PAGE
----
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For more than 100 years, the leakage of liquids along the pump shaft from the casing has been minimized by an arrangement of materials collectively referred to as packing. Despite its dubious distinction of being the oldest part of the design of a modern process pump, packed stuffing boxes are still widely used because of their low initial cost and their familiarity to plant personnel.
However, environmental concerns are making packing increasingly unacceptable, particularly for dealing with the more aggressive liquids now common in our industrial processes. Consequently, mechanical seals are replacing packing in a growing number of applications.
A mechanical seal operates by having two flat faces running against each other. The rotating face is secured to the pump shaft, whereas the stationary face is held in the gland. Because one face is moving while the other is kept stationary, this type of seal is referred to as a dynamic seal.
In a basic seal (Figure 1), four possible leak paths must be blocked:
1. between the two seal faces;
2. between the rotating face and the shaft;
3. between the stationary face and the gland; and
4. between the gland and the stuffing box.
The last two leak paths are usually handled by static seals inasmuch as there is no relative motion between the two parts. These seals frequently are referred to jointly as the tertiary seal, and might consist of a flat gasket or an O-ring made of materials that are compatible with the process fluid.
In older seal designs, the secondary seal under the rotating face moves marginally back and forth on the shaft, thereby causing fretting corrosion and premature failure. However, in newer seal designs, the secondary seal remains static, avoiding fretting corrosion problems on the shaft.
In normal pump operation, the rotating and stationary faces are held closed by the liquid pressure in the stuffing box, which acts as the closing force. During startup and shutdown, the stuffing box pressure is augmented (and even possibly replaced) by spring force.
Most mechanical seals are designed with a rotating face made of a softer material that wears on a harder stationary face. For many years, the most popular combination was a carbon rotating face running on a ceramic stationary. These materials are still in popular use, but other face options now include stainless steel or harder materials, such as tungsten carbide or silicon carbide. Detailed discussions with your local expert will normally identify the best material combination available for the particular application.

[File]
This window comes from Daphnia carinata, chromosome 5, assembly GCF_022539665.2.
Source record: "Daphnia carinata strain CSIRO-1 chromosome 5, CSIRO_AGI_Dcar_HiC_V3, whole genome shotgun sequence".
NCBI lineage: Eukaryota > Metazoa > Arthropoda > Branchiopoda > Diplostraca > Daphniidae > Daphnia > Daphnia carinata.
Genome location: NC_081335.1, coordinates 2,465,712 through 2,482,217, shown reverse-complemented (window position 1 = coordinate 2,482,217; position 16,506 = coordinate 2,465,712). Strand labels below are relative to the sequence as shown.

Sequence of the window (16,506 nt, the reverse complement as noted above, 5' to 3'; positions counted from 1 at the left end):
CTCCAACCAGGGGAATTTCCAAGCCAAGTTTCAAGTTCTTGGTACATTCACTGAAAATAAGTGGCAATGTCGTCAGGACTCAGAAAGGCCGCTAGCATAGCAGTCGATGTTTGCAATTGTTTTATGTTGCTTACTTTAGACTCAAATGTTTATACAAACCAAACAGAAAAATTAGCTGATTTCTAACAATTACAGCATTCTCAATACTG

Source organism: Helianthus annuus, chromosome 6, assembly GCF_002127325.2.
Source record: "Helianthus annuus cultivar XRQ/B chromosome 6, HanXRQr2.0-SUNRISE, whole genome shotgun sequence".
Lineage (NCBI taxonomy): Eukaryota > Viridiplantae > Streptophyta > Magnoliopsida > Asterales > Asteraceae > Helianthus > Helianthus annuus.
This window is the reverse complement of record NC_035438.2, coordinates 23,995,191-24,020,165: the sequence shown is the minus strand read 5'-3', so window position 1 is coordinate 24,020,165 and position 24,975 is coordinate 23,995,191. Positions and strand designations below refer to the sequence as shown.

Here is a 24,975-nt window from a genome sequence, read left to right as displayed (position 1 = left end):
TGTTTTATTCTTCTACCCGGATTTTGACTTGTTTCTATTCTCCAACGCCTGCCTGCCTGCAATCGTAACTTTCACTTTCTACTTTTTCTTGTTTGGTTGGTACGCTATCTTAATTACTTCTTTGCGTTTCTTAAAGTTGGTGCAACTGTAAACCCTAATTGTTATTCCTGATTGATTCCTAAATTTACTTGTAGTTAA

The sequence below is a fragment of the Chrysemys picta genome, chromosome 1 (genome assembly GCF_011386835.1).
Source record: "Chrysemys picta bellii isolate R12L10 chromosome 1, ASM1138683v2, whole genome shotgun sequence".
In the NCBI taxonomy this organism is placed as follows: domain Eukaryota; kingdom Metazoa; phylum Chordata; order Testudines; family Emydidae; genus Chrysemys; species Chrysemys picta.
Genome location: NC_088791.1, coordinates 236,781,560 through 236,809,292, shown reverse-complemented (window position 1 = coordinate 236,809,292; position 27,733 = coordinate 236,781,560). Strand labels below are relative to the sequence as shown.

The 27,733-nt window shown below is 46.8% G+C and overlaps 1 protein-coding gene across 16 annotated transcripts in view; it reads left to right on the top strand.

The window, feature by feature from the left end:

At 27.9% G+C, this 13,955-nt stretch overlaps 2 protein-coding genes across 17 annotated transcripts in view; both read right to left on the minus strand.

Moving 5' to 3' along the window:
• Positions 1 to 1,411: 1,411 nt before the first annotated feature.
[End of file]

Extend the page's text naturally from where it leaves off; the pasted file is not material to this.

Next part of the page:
Regardless of the materials used, a thin film of liquid must exist between the faces to provide some lubrication. However, a combination of spring load and liquid pressure in the stuffing box creates a closing force on the seal faces. Too high a closing force can substantially reduce the amount of liquid between the faces. This will result in increased heat generation and premature wear. If the closing force is too low, the faces can open easily and permit leakage.
Seal manufacturers are constantly trying to improve the flatness of the faces, which undergo lapping with special polishing plates. The finish is then checked on an optical flat using a monochromatic light source. Because of this, careful handling of these faces is essential and installation instructions should be strictly followed to ensure that the seal faces are suitably protected and precisely located.
Seal flexibility options
Any axial or radial movement of the shaft will require some flexibility from the spring(s) to keep the faces closed. However, only a certain degree of flexibility can be provided. The mechanical condition of the pump and its slenderness ratio (a measure of shaft diameter to overhang length, with lower values being better), also play an important role in the reliability of the seal. This seal flexibility is usually supplied by a single large spring, a series of small springs or a bellows arrangement.
The chemical industry traditionally has used seal designs where the force is applied to the rotating face. This is known as a rotary seal because the springs or bellows rotate with the shaft. More recent designs apply the springs or bellows to the stationary face. It is now quite common to find both stationary and rotating faces of a mechanical seal with some kind of flexible mounting arrangement.
Many seals of an earlier design use a single large spring that wraps around the shaft and provides a very strong closing force to the seal faces during the startup of the pump. The action of the seal depends upon the rotation of the shaft to tighten the coil.
Later seal designs (Figure 2) employ a series of smaller springs located around the shaft to provide evener loading to the seal faces. Because the smaller springs can clog more readily, most seals of this type locate the springs entirely out of the pumped fluid.
The most popular design for many aggressive applications is the metal bellows seal. It is made from a series of thin metal discs welded together to form a leaktight bellows (Figure 3). This creates a more uniform closing force between the faces and also eliminates the need for a secondary seal at the seal face, which automatically stops any possible fretting damage.
Although the main closing force normally is provided by the pressure in the stuffing box, the springs and bellows compensate for any shaft movement and keep the seal faces closed during startup and shutdown of the pump.
The problem of fretting
A pump shaft will undergo both radial and axial movement for a variety of reasons, including bearing tolerances, end play, vibration and shaft deflection. In addition, movement within the mechanical seal itself is also quite normal due to the difficulties in maintaining the two faces absolutely parallel. Such movement can be caused by equipment and installation tolerances, thermal growth, pipe strain or shaft misalignment.